This book boldly unsettles the idea of globalization as a recent phenomenon–and one driven solely by Western interests–by offering a compelling new perspective on global interconnectivity in the nineteenth century. Jeremy Prestholdt examines East African consumers’ changing desires for material goods from around the world in an era of sweeping social and economic change. Exploring complex webs of local consumer demands that affected patterns of exchange and production as far away as India and the United States, the book challenges presumptions that Africa’s global relationships have always been dictated by outsiders. Full of rich and often-surprising vignettes that outline forgotten trajectories of global trade and consumption, it powerfully demonstrates how contemporary globalization is foreshadowed in deep histories of intersecting and reciprocal relationships across vast distances.
About Dr. Prestholdt
Jeremy Prestholdt (PhD Northwestern University, 2003) is an Associate Professor of History at the University of California, San Diego. He has been awarded fellowships by the Rockefeller Foundation, Woodrow Wilson Foundation, Harry Frank Guggenheim Foundation, National Endowment for the Humanities, Social Science Research Council, and the Fulbright Foundation. His articles have appeared in numerous journals, including the American Historical Review, Public Culture, and the Journal of World History.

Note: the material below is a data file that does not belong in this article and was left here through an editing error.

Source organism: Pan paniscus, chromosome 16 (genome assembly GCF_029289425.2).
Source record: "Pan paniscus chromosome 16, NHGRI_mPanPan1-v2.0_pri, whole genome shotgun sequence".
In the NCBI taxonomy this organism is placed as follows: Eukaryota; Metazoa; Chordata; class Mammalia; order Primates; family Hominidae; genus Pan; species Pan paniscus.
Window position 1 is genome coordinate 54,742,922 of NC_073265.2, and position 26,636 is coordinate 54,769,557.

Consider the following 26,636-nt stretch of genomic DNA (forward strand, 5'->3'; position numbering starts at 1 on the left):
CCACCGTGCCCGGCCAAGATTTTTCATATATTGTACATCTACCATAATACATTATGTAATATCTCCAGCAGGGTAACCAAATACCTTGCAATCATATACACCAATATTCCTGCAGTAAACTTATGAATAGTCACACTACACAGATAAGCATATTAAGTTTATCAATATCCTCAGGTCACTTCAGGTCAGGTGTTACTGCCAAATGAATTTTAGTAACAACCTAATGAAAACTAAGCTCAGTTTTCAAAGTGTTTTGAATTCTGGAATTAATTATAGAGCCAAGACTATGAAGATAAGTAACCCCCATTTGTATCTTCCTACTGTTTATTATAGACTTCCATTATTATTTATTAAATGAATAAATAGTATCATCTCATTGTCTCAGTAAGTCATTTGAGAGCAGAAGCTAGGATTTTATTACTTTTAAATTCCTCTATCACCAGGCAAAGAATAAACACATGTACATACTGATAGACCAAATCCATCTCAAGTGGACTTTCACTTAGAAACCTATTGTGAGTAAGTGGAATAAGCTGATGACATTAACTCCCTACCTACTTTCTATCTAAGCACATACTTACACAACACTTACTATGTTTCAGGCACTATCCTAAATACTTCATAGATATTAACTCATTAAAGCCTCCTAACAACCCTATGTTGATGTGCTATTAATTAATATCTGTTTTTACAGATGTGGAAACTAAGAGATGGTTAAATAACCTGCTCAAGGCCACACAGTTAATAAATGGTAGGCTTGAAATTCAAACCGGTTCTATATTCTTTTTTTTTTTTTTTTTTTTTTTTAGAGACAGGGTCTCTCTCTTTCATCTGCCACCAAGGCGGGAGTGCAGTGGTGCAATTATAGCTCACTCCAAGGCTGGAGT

His first book, Domesticating the World: African Consumerism and the Genealogies of Globalization (2008), focuses on the intersections of culture and economy in East Africa. The book narrates African consumers’ changing demands for material goods and how these shaped global exchanges in an era of sweeping social and economic change.
His current work moves in multiple directions. One project addresses the global popularity and diverse meanings of icons in the post-Cold War world, including Bob Marley, Che Guevara, Tupac Shakur, and Osama bin Laden. A second book project focuses on political culture, violence, and claims of autochthony in late colonial and postcolonial Kenya.